Islander pioneers seawall repair system – By Brooke Huff

When James Timmerman was told three years ago that his seawall was damaged beyond repair, he knew that something had to be done.

As a retired Merchant Marine, he was familiar with salvage projects and knew that the same process he used in those projects for years could possibly work.

Timmerman’s seawall was the first seawall on Marco to be repaired using the new Dynamic Seawall Maintenance System (DSMS).

Today, Timmerman and his system are credited with the repair of five seawalls. The DSMS patent has been in the works for nearly three years. Timmerman hopes that it will be approved by the end of April.

Dynamic Seawall Maintenance Systems has been in operation for about a year. It has been presented and accepted by both Marco and Naples city officials.

According to Timmerman, both city’s officials loved the idea because it is less costly and invasive.

“The DSMS doesn’t tear up peoples’ yards or docks,” Timmerman said. “The repairs are done from the water side.”

DSMS anchors incorporate the use of three engineered helixes to help create a screw inserted with the use of hydraulic equipment, installed from the water side. Once in place, an adjustable flange is attached, allowing the installation to be monitored for any further movement. If there is any shifting detected, adjustments can be made on an as-needed basis. Most traditional tie-back methods are static installations, which means they have no means of adjustment or monitoring. DSMS can be modified to allow repair of seawalls in various stages of disrepair.

All materials used are Type 304 stainless steel. This allows DSMS to be applicable at or below the waterline. According to Martin Pinckney, branch manager of American Engineering Consultants, the stainless steel products are better than traditional galvanized or epoxy-coated screws because the corrosion resistance is in the base material, not the coating. They also have a life expectancy that exceeds the current materials used in alternative methods.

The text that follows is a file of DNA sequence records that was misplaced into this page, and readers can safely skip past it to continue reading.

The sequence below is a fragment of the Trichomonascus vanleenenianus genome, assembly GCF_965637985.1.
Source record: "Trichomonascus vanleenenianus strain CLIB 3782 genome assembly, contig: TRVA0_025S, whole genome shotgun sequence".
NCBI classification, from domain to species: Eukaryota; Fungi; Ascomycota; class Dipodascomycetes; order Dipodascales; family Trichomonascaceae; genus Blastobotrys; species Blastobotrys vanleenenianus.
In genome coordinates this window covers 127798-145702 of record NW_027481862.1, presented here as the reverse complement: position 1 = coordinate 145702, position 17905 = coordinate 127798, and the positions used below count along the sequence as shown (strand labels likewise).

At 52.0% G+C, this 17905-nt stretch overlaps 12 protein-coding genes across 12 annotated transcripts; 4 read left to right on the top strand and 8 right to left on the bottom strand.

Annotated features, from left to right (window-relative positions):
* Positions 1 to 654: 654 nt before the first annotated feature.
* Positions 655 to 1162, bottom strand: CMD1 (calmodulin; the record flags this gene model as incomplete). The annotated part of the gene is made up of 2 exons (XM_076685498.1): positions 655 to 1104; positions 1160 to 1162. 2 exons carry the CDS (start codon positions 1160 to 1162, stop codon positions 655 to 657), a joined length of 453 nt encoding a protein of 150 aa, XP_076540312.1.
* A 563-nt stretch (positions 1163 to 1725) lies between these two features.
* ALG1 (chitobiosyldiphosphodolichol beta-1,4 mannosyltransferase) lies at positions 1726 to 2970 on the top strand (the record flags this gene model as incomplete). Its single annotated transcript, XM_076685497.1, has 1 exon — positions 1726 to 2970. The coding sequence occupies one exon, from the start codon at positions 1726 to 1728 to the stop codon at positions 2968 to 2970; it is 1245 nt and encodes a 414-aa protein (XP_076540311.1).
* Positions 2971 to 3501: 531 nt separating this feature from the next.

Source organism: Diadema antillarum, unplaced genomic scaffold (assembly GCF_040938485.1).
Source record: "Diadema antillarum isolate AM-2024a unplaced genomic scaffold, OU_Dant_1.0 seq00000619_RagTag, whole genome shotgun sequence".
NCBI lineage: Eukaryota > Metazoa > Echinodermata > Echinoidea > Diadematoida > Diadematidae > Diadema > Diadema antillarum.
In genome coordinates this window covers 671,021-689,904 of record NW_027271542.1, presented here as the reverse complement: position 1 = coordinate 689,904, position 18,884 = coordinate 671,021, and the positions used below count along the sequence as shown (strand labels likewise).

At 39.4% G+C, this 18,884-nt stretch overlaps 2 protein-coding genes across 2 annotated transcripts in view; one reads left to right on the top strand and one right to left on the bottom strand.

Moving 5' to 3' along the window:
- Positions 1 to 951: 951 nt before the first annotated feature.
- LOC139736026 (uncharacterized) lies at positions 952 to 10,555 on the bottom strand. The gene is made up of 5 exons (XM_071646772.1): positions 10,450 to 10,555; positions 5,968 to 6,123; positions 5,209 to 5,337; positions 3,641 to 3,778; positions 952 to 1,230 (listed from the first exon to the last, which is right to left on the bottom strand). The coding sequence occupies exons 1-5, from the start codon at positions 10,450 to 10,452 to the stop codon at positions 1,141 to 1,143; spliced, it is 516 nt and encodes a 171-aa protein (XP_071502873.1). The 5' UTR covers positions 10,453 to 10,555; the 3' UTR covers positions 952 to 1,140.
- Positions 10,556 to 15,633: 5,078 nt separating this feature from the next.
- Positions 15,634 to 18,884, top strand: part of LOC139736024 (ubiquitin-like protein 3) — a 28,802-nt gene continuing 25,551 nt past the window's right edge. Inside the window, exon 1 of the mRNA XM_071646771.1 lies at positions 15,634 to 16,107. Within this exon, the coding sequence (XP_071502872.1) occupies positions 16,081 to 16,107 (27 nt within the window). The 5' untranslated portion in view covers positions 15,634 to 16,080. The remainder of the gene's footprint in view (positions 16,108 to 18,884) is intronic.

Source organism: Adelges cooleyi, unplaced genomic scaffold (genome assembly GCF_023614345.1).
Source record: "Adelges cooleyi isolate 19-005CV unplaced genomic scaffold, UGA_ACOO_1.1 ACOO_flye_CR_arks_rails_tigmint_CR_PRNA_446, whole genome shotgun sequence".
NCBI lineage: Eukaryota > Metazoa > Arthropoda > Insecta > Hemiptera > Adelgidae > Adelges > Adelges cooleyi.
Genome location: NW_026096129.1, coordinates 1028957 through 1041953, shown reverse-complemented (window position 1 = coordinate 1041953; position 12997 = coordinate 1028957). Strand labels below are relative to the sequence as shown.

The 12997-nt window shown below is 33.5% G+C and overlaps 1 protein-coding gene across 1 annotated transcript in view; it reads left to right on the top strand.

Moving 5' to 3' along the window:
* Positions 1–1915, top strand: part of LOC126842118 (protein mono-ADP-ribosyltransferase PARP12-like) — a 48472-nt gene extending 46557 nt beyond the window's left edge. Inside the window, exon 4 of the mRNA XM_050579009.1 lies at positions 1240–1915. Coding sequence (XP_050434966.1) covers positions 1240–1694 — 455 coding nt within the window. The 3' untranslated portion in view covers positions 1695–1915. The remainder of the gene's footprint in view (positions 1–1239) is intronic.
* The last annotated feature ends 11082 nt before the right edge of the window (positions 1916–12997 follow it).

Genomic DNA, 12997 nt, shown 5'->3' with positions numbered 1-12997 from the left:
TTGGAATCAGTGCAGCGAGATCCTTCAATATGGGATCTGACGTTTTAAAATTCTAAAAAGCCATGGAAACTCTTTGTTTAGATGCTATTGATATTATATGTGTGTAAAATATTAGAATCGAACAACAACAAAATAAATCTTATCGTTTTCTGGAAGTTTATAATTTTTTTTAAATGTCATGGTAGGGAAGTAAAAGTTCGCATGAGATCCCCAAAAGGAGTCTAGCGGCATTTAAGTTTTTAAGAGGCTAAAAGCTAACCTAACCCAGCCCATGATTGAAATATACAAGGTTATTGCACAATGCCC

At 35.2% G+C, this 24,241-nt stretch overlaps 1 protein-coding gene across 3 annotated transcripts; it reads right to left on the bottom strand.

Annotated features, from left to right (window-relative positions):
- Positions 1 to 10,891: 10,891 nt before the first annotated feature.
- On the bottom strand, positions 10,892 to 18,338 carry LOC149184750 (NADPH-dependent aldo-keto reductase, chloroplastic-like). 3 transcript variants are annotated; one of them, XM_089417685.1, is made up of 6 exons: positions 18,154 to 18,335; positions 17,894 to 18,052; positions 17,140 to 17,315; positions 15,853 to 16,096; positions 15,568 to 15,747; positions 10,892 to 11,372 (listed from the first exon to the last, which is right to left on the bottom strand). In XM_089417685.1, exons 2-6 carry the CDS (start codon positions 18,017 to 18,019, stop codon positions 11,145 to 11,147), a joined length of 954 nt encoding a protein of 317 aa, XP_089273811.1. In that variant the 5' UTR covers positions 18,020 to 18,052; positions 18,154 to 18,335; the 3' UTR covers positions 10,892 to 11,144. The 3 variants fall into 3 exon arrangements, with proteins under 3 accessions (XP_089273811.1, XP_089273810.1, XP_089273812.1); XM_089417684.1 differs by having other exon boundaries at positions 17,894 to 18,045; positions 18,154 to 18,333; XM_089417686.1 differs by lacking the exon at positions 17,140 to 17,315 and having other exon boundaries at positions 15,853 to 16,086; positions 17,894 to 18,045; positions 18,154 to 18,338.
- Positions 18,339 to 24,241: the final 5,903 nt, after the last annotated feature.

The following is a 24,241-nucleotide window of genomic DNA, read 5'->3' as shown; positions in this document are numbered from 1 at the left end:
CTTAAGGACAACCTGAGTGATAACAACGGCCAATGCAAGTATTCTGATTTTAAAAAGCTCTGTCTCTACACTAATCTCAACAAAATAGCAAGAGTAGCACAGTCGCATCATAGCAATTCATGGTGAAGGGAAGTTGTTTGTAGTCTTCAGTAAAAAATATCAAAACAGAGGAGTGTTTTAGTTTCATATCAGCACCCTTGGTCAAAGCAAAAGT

The anchors can also be used to reinforce non-failing seawalls.

The DSMS anchors were developed by Timmerman, with the technical assistance from American Engineering Consultants of Marco

Greg Mann of Blue Marlin Marine Construction, the first marine contractor to be licensed to sell the system, said that another
advantage of DSMS is the time it takes for installation. With the traditional dead-man method, it can take a week.

“The traditional method takes so long because there is so much waiting,” Mann said. “Waiting for the cement concrete to be poured and then you have to wait for it to dry. You also have to wait on the contractors.”

With the right men and the right equipment, DSMS installation on an 80-foot wall can be completed in a day.

“You can have a party on your dock that very night,” Timmerman said.

The clean-up afterwards is also much quicker.

According to Timmerman, the best part of DSMS is that it is a much more cost effective process. Not only does the traditional method require costs for the equipment and installation and labor but also the yards and docks have to be replaced.

“When it’s all said and done, we’re talking about a very costly and obtrusive process using traditional methods,” Timmerman said.

The DSMS contractors and engineers work with every client. They discuss the clients’ needs and determine what is best for their seawall.

“DSMS is a great alternative, but sometimes there is something else that would work better,” Mann said. “It really depends on each seawall.”

Within the next few months, Timmerman will be introducing his new DSMS to the public in trade shows. According to Timmerman, interest and response thus far have been very positive.